South Africa is blessed with several national parks. It takes time and travelling long distances to visit even some of them, yet none disappoint. Today I will feature scenes from a few of them. The Addo Elephant National Park is not very far from where we live and so, every now and then, we go there for a day visit. Given its name, visitors naturally expect to see elephants there:

It is also a good place for birding, where one might be fortunate to see raptors such as this Jackal Buzzard:

The Mountain Zebra National Park is also easily accessible to us and is the perfect place to spend a few days. Visitors here would obviously expect to see mountain zebras:

However, one might also be fortunate to spot a cheetah lying in the yellow grass:

There are red hartebeest in the Karoo National Park – which makes a good stopping point between where we live and Cape Town:

One can also enjoy seeing ostriches striding along the open veld:

The world famous Kruger National Park is several day’s journey from here and hosts an enormous variety of plants, birds, insects and animals. When we consider the alarming rate at which rhinos are killed in this country, we cannot help but feel privileged to see them from close quarters here:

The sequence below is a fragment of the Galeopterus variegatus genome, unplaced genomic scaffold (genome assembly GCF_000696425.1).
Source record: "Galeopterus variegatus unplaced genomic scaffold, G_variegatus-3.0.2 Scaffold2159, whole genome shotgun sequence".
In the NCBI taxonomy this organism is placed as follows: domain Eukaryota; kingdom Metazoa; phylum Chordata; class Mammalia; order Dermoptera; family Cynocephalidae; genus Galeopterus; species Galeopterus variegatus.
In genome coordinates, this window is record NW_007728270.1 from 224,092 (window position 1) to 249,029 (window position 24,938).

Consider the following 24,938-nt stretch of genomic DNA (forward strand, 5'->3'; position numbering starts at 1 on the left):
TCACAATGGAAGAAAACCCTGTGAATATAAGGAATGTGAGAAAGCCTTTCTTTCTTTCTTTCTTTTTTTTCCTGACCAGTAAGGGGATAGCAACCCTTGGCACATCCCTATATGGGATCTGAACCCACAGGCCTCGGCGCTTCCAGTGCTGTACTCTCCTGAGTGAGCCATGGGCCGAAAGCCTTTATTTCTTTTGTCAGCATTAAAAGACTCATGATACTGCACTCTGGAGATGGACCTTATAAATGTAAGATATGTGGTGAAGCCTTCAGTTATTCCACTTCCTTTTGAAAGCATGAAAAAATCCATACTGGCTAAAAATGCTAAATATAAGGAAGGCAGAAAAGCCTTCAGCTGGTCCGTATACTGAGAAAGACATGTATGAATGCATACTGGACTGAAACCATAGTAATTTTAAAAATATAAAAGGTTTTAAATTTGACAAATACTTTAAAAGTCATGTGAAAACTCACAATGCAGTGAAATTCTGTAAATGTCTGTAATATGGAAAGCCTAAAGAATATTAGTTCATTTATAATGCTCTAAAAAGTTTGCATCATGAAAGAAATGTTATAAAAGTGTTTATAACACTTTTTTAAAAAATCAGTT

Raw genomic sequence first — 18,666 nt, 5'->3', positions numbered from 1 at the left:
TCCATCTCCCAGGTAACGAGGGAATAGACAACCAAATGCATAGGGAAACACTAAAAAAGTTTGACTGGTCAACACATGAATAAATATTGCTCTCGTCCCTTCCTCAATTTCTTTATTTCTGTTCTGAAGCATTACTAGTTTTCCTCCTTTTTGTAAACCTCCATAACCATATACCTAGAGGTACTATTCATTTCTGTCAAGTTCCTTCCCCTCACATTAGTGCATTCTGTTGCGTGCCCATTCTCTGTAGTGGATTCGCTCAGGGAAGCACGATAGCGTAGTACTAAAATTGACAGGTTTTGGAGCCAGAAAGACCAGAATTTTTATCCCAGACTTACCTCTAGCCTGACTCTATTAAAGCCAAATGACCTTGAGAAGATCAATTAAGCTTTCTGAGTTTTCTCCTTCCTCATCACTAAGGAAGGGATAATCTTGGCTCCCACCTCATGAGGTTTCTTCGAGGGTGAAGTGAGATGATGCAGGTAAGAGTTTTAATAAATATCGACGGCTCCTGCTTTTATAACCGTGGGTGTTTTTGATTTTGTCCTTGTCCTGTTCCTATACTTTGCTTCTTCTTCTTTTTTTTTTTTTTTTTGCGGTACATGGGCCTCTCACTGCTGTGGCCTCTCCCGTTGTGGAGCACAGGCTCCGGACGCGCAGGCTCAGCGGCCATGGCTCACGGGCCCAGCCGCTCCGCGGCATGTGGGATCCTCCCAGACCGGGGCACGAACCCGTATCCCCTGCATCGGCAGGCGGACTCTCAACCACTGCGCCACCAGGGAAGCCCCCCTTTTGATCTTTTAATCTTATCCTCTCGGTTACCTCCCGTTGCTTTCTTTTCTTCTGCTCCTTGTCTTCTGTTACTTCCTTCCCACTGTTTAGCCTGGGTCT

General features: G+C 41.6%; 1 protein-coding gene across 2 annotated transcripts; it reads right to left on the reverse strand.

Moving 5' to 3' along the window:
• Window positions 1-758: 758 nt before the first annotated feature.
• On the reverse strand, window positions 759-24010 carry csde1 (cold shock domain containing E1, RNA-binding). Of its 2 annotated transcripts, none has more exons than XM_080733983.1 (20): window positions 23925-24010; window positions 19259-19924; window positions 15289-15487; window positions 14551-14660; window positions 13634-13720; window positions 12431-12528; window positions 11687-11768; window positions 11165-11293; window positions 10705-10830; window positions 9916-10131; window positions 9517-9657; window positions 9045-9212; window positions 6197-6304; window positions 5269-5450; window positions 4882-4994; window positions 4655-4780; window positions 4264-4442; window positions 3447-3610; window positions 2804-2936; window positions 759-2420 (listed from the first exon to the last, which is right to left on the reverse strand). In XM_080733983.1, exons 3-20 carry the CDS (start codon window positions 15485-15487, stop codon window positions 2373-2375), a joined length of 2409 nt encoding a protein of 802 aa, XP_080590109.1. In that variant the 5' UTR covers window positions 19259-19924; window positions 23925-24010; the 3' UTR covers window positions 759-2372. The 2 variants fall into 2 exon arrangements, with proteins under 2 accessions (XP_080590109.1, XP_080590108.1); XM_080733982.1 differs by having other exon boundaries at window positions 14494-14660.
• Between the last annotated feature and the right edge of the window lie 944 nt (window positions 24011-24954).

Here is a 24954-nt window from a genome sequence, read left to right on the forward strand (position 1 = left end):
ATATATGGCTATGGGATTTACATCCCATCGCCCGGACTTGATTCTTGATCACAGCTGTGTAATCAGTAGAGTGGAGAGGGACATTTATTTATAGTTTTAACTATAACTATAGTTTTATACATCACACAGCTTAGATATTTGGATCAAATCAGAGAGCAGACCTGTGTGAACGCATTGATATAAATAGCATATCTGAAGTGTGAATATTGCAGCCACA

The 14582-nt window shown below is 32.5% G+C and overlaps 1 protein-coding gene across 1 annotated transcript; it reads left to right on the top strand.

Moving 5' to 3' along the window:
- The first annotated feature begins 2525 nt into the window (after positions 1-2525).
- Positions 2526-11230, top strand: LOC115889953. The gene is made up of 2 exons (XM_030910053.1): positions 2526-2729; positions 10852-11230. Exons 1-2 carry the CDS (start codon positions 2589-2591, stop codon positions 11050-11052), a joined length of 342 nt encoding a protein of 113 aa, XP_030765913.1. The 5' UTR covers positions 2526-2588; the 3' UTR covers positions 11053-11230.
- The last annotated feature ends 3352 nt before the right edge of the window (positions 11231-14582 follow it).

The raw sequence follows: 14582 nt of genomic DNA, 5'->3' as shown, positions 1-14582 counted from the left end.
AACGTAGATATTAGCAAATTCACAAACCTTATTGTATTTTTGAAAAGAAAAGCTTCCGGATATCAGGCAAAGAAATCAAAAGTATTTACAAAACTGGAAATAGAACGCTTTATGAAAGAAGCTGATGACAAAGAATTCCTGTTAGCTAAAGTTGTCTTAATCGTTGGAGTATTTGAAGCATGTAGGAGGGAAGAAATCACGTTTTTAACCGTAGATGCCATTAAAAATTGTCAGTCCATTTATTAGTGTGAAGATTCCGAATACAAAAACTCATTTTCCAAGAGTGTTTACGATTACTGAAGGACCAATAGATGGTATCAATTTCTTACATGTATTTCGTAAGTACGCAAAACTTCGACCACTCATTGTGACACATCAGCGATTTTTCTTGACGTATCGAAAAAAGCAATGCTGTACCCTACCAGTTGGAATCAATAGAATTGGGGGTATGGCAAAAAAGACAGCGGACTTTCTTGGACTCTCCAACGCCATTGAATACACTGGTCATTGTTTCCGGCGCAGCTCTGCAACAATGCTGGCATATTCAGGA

The name on every visitor’s lips is ‘lion’. Mention the word and people speed up and jostle for space to see even the tip of the tail of one. Equally exciting to see though are leopards:

The Kgalagadi Transfrontier Park is the furthest away from us and – despite its remote location – is such a popular destination that one has to book accommodation about a year ahead. This is an incredible place for seeing lions:

It is also a marvellous place for seeing the very beautiful crimson-breasted shrike:



It seems that in every national park visitors remain on the lookout for lions, the Mountain Zebra National Park is no exception. We have been fortunate to spot a lion or two during past visits; sometimes only a tell-tale pugmark in the damp gravel next to a low level bridge; more often not a whiff of a lion at all. Some of our party saw a lion on the last day of our visit to the Mountain Zebra National Park in July. I was not among them.